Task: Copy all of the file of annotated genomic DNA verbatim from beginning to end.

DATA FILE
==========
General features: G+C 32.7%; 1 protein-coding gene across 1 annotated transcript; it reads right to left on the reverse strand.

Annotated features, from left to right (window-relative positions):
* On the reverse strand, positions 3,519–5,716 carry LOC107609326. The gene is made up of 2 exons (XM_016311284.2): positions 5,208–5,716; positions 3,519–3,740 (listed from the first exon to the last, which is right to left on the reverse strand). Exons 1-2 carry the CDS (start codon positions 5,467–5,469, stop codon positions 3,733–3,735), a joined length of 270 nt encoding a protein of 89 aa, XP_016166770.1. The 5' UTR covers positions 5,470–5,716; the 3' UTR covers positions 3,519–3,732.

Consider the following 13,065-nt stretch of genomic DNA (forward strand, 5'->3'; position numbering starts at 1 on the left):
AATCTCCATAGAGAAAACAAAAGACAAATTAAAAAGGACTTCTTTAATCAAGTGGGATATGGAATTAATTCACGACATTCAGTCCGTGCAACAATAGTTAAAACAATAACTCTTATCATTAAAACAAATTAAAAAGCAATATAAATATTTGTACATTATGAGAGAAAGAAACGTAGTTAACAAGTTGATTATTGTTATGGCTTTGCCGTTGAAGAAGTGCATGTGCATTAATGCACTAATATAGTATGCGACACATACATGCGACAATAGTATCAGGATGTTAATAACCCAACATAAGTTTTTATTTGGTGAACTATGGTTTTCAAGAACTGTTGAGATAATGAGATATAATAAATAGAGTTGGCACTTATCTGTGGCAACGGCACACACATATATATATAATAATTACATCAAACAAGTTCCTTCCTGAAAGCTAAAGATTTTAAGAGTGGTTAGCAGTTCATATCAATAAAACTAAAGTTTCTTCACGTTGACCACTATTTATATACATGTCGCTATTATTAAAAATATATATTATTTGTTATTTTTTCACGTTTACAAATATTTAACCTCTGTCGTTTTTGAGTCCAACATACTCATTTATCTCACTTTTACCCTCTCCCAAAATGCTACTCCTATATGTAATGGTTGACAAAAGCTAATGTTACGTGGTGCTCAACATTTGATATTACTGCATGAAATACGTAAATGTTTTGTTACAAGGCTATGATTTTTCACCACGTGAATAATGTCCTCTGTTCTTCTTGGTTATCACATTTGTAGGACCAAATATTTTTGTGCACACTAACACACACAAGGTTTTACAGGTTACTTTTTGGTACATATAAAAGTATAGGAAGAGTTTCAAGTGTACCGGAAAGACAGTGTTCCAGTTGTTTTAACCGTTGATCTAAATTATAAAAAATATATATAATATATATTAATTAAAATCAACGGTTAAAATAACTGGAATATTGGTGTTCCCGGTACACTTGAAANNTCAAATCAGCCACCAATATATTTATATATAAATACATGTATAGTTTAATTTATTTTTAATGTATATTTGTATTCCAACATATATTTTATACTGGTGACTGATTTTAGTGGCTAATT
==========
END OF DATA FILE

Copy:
General features: G+C 32.7%; 1 protein-coding gene across 1 annotated transcript; it reads right to left on the reverse strand.

Annotated features, from left to right (window-relative positions):
* On the reverse strand, positions 3,519–5,716 carry LOC107609326. The gene is made up of 2 exons (XM_016311284.2): positions 5,208–5,716; positions 3,519–3,740 (listed from the first exon to the last, which is right to left on the reverse strand). Exons 1-2 carry the CDS (start codon positions 5,467–5,469, stop codon positions 3,733–3,735), a joined length of 270 nt encoding a protein of 89 aa, XP_016166770.1. The 5' UTR covers positions 5,470–5,716; the 3' UTR covers positions 3,519–3,732.

Consider the following 13,065-nt stretch of genomic DNA (forward strand, 5'->3'; position numbering starts at 1 on the left):
AATCTCCATAGAGAAAACAAAAGACAAATTAAAAAGGACTTCTTTAATCAAGTGGGATATGGAATTAATTCACGACATTCAGTCCGTGCAACAATAGTTAAAACAATAACTCTTATCATTAAAACAAATTAAAAAGCAATATAAATATTTGTACATTATGAGAGAAAGAAACGTAGTTAACAAGTTGATTATTGTTATGGCTTTGCCGTTGAAGAAGTGCATGTGCATTAATGCACTAATATAGTATGCGACACATACATGCGACAATAGTATCAGGATGTTAATAACCCAACATAAGTTTTTATTTGGTGAACTATGGTTTTCAAGAACTGTTGAGATAATGAGATATAATAAATAGAGTTGGCACTTATCTGTGGCAACGGCACACACATATATATATAATAATTACATCAAACAAGTTCCTTCCTGAAAGCTAAAGATTTTAAGAGTGGTTAGCAGTTCATATCAATAAAACTAAAGTTTCTTCACGTTGACCACTATTTATATACATGTCGCTATTATTAAAAATATATATTATTTGTTATTTTTTCACGTTTACAAATATTTAACCTCTGTCGTTTTTGAGTCCAACATACTCATTTATCTCACTTTTACCCTCTCCCAAAATGCTACTCCTATATGTAATGGTTGACAAAAGCTAATGTTACGTGGTGCTCAACATTTGATATTACTGCATGAAATACGTAAATGTTTTGTTACAAGGCTATGATTTTTCACCACGTGAATAATGTCCTCTGTTCTTCTTGGTTATCACATTTGTAGGACCAAATATTTTTGTGCACACTAACACACACAAGGTTTTACAGGTTACTTTTTGGTACATATAAAAGTATAGGAAGAGTTTCAAGTGTACCGGAAAGACAGTGTTCCAGTTGTTTTAACCGTTGATCTAAATTATAAAAAATATATATAATATATATTAATTAAAATCAACGGTTAAAATAACTGGAATATTGGTGTTCCCGGTACACTTGAAANNTCAAATCAGCCACCAATATATTTATATATAAATACATGTATAGTTTAATTTATTTTTAATGTATATTTGTATTCCAACATATATTTTATACTGGTGACTGATTTTAGTGGCTAATT